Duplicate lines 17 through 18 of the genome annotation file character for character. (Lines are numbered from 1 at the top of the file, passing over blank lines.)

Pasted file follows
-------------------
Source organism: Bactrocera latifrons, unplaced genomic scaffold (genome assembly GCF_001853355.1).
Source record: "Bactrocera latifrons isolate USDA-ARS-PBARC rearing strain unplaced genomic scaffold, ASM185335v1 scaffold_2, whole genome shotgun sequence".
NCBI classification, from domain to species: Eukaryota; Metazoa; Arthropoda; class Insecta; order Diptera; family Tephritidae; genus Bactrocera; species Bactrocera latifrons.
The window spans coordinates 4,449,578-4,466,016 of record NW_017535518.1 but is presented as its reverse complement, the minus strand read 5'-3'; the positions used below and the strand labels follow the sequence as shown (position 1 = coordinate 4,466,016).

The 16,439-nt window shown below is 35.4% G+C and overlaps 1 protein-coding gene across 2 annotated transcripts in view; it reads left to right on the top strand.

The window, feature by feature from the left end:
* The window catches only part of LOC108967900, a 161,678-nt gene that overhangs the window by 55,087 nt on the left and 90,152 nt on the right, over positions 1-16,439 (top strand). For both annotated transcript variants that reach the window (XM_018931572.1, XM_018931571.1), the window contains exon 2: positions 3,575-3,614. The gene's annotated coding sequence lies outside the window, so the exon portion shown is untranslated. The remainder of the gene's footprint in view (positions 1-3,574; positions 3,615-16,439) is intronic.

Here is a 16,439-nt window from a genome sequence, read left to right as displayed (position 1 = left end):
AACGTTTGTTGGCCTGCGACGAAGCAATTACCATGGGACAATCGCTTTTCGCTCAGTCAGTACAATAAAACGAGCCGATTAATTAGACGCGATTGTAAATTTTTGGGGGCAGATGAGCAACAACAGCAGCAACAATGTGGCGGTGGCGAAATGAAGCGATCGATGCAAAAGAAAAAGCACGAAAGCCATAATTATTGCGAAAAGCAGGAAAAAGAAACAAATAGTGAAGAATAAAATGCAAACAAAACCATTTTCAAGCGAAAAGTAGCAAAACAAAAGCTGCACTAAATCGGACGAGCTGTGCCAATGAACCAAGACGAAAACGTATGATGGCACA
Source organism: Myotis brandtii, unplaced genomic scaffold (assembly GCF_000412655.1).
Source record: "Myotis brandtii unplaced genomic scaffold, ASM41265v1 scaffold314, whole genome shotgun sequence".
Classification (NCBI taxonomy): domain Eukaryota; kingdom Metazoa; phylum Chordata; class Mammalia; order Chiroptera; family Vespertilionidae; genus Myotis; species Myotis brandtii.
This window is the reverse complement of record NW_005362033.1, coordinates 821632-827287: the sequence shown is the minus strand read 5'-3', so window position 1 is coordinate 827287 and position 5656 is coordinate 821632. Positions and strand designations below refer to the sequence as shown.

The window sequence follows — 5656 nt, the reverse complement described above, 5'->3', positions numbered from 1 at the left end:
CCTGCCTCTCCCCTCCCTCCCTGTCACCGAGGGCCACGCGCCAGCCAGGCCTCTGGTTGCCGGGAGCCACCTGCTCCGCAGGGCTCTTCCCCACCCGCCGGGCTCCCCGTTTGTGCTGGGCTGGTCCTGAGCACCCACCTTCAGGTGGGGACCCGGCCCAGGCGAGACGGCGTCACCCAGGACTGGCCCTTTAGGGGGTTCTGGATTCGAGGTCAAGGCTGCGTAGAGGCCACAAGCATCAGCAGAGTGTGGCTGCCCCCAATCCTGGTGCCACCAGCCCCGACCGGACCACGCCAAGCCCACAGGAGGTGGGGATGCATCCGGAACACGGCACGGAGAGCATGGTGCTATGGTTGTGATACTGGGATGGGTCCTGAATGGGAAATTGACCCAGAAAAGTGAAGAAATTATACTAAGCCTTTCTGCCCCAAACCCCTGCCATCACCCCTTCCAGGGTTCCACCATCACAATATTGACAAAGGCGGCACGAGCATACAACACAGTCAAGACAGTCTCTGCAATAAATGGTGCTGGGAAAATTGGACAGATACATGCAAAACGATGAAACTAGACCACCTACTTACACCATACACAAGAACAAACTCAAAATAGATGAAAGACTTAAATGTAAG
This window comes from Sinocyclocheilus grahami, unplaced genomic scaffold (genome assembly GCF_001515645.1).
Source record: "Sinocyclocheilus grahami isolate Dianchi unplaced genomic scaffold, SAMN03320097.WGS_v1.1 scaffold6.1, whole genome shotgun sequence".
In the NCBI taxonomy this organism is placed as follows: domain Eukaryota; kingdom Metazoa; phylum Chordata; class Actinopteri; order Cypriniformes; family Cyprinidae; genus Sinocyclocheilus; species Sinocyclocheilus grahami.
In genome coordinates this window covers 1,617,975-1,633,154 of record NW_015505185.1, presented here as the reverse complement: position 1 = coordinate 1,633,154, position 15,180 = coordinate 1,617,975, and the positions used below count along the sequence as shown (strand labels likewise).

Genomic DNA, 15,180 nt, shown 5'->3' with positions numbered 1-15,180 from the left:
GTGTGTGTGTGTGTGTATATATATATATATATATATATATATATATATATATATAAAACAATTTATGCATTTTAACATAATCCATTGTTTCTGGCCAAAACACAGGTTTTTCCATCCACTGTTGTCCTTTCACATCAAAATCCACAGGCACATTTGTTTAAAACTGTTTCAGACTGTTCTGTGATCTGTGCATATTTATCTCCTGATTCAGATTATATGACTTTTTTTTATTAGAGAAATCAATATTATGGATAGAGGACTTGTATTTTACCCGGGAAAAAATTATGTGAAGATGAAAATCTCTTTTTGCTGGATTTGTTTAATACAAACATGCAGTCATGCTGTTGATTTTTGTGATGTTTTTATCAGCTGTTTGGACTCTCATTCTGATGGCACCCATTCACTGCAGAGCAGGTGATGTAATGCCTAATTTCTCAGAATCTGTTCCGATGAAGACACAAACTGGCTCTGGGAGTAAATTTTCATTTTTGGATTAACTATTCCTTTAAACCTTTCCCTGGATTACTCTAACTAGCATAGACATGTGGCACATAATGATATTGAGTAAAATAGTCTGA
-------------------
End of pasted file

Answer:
Source record: "Sinocyclocheilus grahami isolate Dianchi unplaced genomic scaffold, SAMN03320097.WGS_v1.1 scaffold6.1, whole genome shotgun sequence".
In the NCBI taxonomy this organism is placed as follows: domain Eukaryota; kingdom Metazoa; phylum Chordata; class Actinopteri; order Cypriniformes; family Cyprinidae; genus Sinocyclocheilus; species Sinocyclocheilus grahami.